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NASA launches ‘KalamSat’, Smallest 64 gms weighing Satellite Built by Indian boy Rifath Sharook

History has been made as the smallest satellite, designed and built by an 18 year old Indian teen, has been launched by NASA

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Smallest Satellite
Rifath Sharook and his invention- 'KalamSat' the smallest satellite. Twitter
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  • ‘KalamSat’ is the smallest satellite built by Rifath Sharook, an 18-year-old Indian boy
  • The smallest satellite was launched by NASA on 21 June 2017
  • Rifath Sharook’s invention is also the first time that Indian students’ experiment has been carried out by NASA

June 21, 2017: The smallest satellite in the world, called “KalamSat’, was launched by NASA. The 64 gms weighing satellite was designed and built by Rifath Sharook, an 18-year-old Indian boy.

Sharook, hailing from Pallapati in Tamil Nadu, and his team of six rejoiced as the record was set on Wednesday. His experiment was selected by NASA after he demonstrated his invention in a competition called ‘Cubes in Space’. An organization called ‘Space Kidz India’ funded the satellite. Rafith has been a member of the organization since class 8th.

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To create the satellite, Rafith and team used carbon fiber polymer. KalamSat was able to operate for 12 minutes in microgravity. According to the inventor, the purpose of the satellite is to “demonstrate the performance of 3-D printed carbon fiber.”

Rafith was generous enough to dedicate his record-setting invention after APJ Abdul Kalam, former President, and a remarkable nuclear scientist.

Sharook is a genius scientist. In 2015, he reportedly launched a 1200g helium weather balloon from a ground in Kelmabakkam.

The 64 gram glory has made another record as this is the first time NASA has carried out an experiment by Indian students. Unfortunately, the group could not attend the launch which took place in Wallop’s islands.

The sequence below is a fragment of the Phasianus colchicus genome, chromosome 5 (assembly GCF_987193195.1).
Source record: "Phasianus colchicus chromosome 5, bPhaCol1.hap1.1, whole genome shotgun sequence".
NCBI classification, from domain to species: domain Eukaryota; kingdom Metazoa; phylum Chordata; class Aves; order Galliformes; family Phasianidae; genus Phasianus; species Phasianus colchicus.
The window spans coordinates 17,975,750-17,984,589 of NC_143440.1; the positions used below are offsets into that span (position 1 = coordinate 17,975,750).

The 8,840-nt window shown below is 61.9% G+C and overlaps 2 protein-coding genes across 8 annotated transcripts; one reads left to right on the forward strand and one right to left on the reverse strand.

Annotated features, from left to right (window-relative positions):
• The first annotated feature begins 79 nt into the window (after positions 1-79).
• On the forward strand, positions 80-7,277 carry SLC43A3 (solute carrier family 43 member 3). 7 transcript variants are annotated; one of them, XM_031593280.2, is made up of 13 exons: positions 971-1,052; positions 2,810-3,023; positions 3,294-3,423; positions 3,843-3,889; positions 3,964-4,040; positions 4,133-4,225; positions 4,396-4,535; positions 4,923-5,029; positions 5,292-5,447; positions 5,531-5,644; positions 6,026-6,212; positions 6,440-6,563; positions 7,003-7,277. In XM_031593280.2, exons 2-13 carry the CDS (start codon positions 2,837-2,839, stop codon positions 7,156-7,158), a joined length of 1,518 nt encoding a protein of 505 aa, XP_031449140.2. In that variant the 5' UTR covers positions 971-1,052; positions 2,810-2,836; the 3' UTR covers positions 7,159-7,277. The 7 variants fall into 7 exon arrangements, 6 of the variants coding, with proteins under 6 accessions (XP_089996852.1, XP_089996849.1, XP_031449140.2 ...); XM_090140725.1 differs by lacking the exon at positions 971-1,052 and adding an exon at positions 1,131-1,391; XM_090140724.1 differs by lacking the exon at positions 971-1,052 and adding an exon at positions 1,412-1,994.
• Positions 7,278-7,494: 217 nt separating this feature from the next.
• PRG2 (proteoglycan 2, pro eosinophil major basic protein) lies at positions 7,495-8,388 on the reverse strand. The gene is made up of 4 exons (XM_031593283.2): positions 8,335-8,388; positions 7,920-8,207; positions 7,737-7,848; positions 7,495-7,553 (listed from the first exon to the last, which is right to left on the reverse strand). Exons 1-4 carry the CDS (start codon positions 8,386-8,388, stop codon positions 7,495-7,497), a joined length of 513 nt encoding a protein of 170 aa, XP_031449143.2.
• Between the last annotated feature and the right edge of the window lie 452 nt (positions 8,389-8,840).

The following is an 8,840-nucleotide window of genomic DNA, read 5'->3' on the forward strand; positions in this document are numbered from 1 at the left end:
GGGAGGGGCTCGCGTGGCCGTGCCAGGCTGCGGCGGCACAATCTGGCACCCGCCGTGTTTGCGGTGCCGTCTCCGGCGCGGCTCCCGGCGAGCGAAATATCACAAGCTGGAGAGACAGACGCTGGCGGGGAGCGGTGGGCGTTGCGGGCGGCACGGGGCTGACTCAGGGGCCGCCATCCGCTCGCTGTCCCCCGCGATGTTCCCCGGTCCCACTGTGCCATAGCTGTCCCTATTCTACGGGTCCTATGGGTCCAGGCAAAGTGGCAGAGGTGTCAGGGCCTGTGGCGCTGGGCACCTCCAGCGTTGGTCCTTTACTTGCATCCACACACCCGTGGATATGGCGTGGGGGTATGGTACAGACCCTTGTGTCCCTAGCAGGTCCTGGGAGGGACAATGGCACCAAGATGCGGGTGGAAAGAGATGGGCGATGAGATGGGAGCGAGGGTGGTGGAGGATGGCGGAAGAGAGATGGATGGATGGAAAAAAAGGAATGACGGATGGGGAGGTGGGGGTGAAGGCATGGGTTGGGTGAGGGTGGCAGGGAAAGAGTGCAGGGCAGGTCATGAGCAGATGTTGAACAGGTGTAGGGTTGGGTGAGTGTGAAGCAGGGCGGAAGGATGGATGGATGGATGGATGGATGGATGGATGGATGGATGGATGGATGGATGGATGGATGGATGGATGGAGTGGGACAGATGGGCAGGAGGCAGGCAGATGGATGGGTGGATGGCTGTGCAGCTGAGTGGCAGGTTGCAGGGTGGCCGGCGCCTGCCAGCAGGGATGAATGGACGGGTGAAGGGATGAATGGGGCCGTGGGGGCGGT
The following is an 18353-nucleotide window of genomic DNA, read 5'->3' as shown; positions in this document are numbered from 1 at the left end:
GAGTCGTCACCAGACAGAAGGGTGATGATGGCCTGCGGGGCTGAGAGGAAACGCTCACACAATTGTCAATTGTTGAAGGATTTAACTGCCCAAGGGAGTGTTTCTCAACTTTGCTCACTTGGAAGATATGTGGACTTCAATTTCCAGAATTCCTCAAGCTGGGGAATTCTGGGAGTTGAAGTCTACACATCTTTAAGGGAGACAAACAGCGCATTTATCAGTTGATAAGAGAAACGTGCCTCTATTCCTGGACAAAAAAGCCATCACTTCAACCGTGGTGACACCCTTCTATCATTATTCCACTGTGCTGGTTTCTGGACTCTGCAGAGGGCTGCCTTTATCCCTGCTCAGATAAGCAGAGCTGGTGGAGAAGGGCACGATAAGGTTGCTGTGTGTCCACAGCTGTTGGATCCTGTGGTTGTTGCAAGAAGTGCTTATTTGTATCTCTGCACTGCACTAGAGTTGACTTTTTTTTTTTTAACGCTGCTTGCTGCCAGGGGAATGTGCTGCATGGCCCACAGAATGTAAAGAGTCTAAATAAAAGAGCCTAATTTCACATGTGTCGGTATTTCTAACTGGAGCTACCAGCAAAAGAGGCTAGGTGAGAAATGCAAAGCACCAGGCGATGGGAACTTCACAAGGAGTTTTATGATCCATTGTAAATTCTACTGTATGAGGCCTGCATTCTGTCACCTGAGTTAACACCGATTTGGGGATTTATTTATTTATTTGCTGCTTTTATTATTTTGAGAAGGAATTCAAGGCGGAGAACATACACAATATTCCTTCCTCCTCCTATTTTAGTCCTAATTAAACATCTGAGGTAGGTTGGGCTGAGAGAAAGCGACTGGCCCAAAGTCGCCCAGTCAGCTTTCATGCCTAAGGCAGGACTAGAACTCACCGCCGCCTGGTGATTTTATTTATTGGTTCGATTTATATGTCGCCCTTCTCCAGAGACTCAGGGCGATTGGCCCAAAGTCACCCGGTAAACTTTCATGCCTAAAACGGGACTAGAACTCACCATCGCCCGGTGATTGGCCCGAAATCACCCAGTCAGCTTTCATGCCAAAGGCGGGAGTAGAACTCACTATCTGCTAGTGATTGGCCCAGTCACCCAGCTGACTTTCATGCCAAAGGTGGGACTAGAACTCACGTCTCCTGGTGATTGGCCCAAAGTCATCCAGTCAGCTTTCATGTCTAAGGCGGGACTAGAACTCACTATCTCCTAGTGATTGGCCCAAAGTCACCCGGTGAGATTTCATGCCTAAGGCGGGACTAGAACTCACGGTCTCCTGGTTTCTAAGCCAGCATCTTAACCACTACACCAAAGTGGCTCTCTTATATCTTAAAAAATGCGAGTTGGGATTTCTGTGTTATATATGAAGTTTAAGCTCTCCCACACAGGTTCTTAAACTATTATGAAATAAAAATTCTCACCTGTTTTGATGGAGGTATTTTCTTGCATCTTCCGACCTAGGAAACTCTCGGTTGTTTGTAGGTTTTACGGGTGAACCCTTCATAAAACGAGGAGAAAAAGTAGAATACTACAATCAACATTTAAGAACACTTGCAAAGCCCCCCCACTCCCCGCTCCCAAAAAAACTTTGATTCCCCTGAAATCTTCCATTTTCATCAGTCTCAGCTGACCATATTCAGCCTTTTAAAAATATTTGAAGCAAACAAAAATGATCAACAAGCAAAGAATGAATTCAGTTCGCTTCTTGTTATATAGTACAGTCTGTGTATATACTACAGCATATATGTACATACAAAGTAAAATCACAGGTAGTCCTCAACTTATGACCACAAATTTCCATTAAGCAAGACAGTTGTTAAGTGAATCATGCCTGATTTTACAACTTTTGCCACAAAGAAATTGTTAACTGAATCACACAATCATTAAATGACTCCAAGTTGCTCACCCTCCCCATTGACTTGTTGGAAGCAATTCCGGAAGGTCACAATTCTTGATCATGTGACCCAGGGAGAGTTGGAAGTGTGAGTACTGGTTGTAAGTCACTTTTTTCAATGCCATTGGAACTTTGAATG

Rifath aims to start a private space organization in India.

– by Saksham Narula of NewsGram. Twitter: @Saksham2394

 

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Rocket Lab is Set To Launch 10 NASA CubeSats

They will be placed in RailPODs aboard the Electron rocket that will ferry them to space

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Kepler, NASA, tissue
Rocket Lab to launch 10 NASA CubeSats on Sunday. Pixabay

In its first mission for NASA, the American aerospace manufacturer Rocket Lab is set to launch 10 small research satellites, or CubeSats, from New Zealand, the US space agency said.

Owing to bad weather, Rocket Lab was forced to postpone the earlier decided launch on December 12.

Rocket Lab is now targeting the ELaNa-19 launch on December 15 with a launch window opening at 11 p.m. EST from the company’s launch complex on the Mahia Peninsula in New Zealand, NASA said in a statement on Friday.

The CubeSats were built by three NASA centres, seven universities, and a middle school under the NASA’s Educational Launch of Nanosatellites, or (ELaNa-19) mission.

ElaNa-19 is NASA’s first to be completely dedicated to launching CubeSats under the agency’s Venture Class Launch Services program for small-satellite launches.

More than 250 students have been involved in the design, development and construction of the CubeSats scheduled to be flown as payloads on Rocket Lab’s Electron rocket.

NASA, Hubble, Keplar, asteroids
Owing to bad weather, Rocket Lab was forced to postpone the earlier decided launch on December 12. Flickr

“The major difference between today’s launch and previous #ELaNa missions is that for the first time, NASA will have a launch completely dedicated to CubeSats rather than having the small satellites ride along with a much larger spacecraft that is the primary mission,” NASA Launch Services Program officials wrote on Twitter on December 12.

The 10 CubeSats are named as CubeSail, CeREs, NMTSat, CHOMPTT, ALBus, STF-1, ISX, RSat, Shields-1 and DaVinci, NASA said.

These are built to standard dimensions of one unit (1U), and can be 1U, 2U, 3U or 6U in size. They generally weigh less than 1.33 kg per U — 6U may be up to 12 kg.

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They will be placed in RailPODs aboard the Electron rocket that will ferry them to space.

After the main payload deploys, the CubeSats will separate from their RailPODs. After 45 minutes in orbit, the CubeSat transmitters will turn on and university ground stations will listen for their beacons, determine their small satellites’ functionality and announce operational status.

CubeSat mission durations and orbital life vary but are anticipated to last at least three years. Upon mission completion, the CubeSats fall to Earth, burning up in the atmosphere, NASA noted. (IANS)